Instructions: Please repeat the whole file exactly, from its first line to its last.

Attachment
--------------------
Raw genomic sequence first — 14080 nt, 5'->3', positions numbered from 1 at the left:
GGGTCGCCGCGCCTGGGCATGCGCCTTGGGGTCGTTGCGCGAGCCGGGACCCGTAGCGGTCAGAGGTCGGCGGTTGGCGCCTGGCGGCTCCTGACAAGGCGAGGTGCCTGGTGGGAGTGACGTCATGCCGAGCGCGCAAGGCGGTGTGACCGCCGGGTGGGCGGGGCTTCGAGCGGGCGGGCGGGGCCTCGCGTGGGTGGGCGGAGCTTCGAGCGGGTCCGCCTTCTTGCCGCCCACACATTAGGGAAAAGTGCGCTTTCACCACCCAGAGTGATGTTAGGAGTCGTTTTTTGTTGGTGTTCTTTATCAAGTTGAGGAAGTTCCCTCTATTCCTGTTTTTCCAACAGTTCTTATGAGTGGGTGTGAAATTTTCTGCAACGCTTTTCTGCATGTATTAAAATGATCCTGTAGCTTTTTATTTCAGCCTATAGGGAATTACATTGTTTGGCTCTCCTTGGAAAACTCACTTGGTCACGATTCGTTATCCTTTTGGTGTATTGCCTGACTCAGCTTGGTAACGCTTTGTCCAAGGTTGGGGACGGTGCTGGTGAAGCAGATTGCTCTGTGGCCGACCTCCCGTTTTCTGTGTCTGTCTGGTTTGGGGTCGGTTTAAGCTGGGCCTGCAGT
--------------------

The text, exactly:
Raw genomic sequence first — 14080 nt, 5'->3', positions numbered from 1 at the left:
GGGTCGCCGCGCCTGGGCATGCGCCTTGGGGTCGTTGCGCGAGCCGGGACCCGTAGCGGTCAGAGGTCGGCGGTTGGCGCCTGGCGGCTCCTGACAAGGCGAGGTGCCTGGTGGGAGTGACGTCATGCCGAGCGCGCAAGGCGGTGTGACCGCCGGGTGGGCGGGGCTTCGAGCGGGCGGGCGGGGCCTCGCGTGGGTGGGCGGAGCTTCGAGCGGGTCCGCCTTCTTGCCGCCCACACATTAGGGAAAAGTGCGCTTTCACCACCCAGAGTGATGTTAGGAGTCGTTTTTTGTTGGTGTTCTTTATCAAGTTGAGGAAGTTCCCTCTATTCCTGTTTTTCCAACAGTTCTTATGAGTGGGTGTGAAATTTTCTGCAACGCTTTTCTGCATGTATTAAAATGATCCTGTAGCTTTTTATTTCAGCCTATAGGGAATTACATTGTTTGGCTCTCCTTGGAAAACTCACTTGGTCACGATTCGTTATCCTTTTGGTGTATTGCCTGACTCAGCTTGGTAACGCTTTGTCCAAGGTTGGGGACGGTGCTGGTGAAGCAGATTGCTCTGTGGCCGACCTCCCGTTTTCTGTGTCTGTCTGGTTTGGGGTCGGTTTAAGCTGGGCCTGCAGT